Conversely, a lazy garnish could ruin the same dessert. A sprig of mint and some out of season fruit give a dessert all the visual finesse of a waiting room watercolor. Sure, it would add a splash of color, but mint’s a palate wrecker and a single raspberry looks cheap.

Now, if you had a mint flavored dessert, my objections vanish. As my last post illustrates I have no qualms with mint when used with the appropriate dessert, especially when transformed from a naked sprig to a candied confection.

I love that the right garnish can make a dessert more memorable, and you needn’t leave it to the “pros.” Anyone can dream up a great garnish. Child’s play. No, really. Remember Opposite Day? If you let topsy turvy opposite day rules guide you, you’ll never have to resort to technically edible but totally undesirable NFGs like raw mint leaves and citrus twists.

For the perfect garnish, get all medieval on it and keep The Good Huswifes Jewell in mind. Think of what qualities the dessert already has in terms of temperature, texture, and flavor. Whatever the answer, head in the opposite direction.

Cut the fattiness of a dessert with an acidic garnish, like a slice of candied orange instead of a raw slice that people will push to the side. Pair a dense dessert with something airy; a toasted toasted marshmallow, perhaps? A light dessert may need a rich garnish in the form of a chocolate curl or sprinkling of candied nuts. If you can pack several opposites into one garnish, all the better.

deconstructed creme brulee

The two garnishes I’ve used for the pot de crème contrast the dessert’s texture and flavor. The shattering crunch of bitter caramel works perfectly with the sweet, silkiness of the pot de crème. The raspberry truffle dust, first and foremost, comes as a complete surprise. It looks like an innocent dusting of cocoa, but a single taste reveals a punch of intense fruit and chocolate. Each bite of pot de crème can be “dosed” by dragging the spoon through the powder and purists can leave it to the side and enjoy the unmitigated vanilla.

I think the result has far more sensory appeal than a sprig of anything. These garnishes can be made well in advance and keep indefinitely, making them the perfect secret weapon to have stashed in your cupboard to pull out when company comes for dinner. The pot de crème also have a great shelf life, holding in the fridge for up to a week.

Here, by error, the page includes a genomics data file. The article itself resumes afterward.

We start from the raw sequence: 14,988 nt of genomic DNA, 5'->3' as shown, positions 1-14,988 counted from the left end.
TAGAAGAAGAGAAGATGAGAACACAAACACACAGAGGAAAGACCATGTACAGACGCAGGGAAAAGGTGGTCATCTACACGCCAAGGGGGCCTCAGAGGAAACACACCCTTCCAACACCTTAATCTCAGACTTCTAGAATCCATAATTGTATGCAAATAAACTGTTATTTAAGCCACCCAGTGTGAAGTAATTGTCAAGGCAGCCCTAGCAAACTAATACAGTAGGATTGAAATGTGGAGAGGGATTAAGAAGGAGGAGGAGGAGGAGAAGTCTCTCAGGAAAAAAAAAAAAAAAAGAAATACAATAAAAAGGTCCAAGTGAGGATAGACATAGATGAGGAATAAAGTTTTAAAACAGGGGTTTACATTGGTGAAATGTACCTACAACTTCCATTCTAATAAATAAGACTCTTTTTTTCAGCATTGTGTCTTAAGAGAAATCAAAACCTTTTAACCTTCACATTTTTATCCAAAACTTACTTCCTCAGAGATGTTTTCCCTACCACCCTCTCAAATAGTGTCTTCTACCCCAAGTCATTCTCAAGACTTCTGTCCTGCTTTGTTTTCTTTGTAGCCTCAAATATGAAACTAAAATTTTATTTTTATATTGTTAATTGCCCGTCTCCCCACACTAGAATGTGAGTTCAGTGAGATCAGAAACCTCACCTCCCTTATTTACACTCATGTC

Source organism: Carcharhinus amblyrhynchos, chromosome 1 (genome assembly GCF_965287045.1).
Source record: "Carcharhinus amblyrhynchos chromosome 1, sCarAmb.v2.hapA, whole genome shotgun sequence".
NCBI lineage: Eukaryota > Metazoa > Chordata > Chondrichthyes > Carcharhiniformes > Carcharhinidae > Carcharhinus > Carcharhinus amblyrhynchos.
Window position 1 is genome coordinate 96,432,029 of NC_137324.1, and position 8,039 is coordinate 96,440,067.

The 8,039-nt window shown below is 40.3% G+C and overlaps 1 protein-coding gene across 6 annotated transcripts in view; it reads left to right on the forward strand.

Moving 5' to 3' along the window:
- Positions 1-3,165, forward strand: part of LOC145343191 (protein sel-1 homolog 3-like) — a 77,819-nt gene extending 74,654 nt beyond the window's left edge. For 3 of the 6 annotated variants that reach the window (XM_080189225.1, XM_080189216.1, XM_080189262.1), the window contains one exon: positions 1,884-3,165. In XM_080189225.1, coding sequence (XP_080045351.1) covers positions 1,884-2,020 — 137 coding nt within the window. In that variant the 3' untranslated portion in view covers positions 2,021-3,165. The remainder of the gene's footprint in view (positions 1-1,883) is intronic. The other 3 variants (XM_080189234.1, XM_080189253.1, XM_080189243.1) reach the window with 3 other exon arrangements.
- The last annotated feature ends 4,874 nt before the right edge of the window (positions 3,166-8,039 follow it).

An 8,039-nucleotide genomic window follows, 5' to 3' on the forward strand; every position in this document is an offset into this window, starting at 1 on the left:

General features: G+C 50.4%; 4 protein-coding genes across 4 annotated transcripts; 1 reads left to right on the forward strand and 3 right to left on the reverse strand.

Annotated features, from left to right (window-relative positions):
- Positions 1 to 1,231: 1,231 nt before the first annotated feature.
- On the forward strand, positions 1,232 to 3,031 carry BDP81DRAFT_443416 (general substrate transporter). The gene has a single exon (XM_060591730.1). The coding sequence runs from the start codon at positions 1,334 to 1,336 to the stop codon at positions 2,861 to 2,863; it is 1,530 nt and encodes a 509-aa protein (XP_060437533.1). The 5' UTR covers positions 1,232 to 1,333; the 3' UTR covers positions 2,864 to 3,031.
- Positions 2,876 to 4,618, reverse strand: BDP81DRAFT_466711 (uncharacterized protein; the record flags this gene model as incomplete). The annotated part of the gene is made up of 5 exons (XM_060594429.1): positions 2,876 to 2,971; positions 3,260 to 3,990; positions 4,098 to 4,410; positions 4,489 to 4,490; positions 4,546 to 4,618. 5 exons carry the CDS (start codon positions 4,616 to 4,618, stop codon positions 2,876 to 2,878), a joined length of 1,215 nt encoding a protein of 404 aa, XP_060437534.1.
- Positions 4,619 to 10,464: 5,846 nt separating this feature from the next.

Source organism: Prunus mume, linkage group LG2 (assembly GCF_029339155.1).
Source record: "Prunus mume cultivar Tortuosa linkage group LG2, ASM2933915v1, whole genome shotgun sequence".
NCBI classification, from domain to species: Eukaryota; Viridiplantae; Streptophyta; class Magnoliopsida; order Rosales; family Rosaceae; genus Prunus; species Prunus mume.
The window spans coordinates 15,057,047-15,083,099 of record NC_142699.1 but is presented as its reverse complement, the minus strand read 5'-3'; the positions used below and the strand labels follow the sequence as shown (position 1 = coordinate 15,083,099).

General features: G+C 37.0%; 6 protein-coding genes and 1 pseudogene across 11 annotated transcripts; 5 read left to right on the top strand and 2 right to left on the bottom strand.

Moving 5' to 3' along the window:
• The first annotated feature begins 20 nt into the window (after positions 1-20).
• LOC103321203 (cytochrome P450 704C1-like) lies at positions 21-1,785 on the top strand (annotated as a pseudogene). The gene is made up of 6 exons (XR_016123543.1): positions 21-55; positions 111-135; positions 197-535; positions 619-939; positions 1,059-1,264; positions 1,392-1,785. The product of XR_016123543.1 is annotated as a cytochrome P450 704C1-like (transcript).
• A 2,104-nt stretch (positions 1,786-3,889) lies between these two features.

vanilla bean pot de crème
decorative caramel
raspberry truffle dust

I originally wrote this post for Honest Cooking, where I am a contributor, but I wanted to cross post it here as well so those who subscribe to the blog won’t miss out. Click here if you’d like to be one of those people.

posted byStellaand filed under:  Chocolate  Fruit  Gluten Free  Sideshow Photos  Vanilla

29 comments and counting

May 12, 2011 · 11:08 AM


Good post! Do you have any tips for spun-sugar nests? I tried from another bloggers recipe, followed it precisely (I have a candy thermometre) and it just failed miserably! Any tips?

 · amansterdam ·

May 12, 2011 ·  1:03 PM

I absolutely adore your post and thanks for sharing your pro wisdom via your blog. I’ve recently been obsessed with garnishes and the rules you put together here are just fabulous. That spoon is so simple yet breathtaking and fun! Love also your ideas on toasted marshmallows. Merci!

 · Jill ·

May 12, 2011 ·  1:07 PM

Love the idea of your post! We tend to forget sometimes that garnish does not necessarily equal chives, mint, and cinnamon powder. It’s time to get creative. Your photo here is absolutely amazing and beautiful!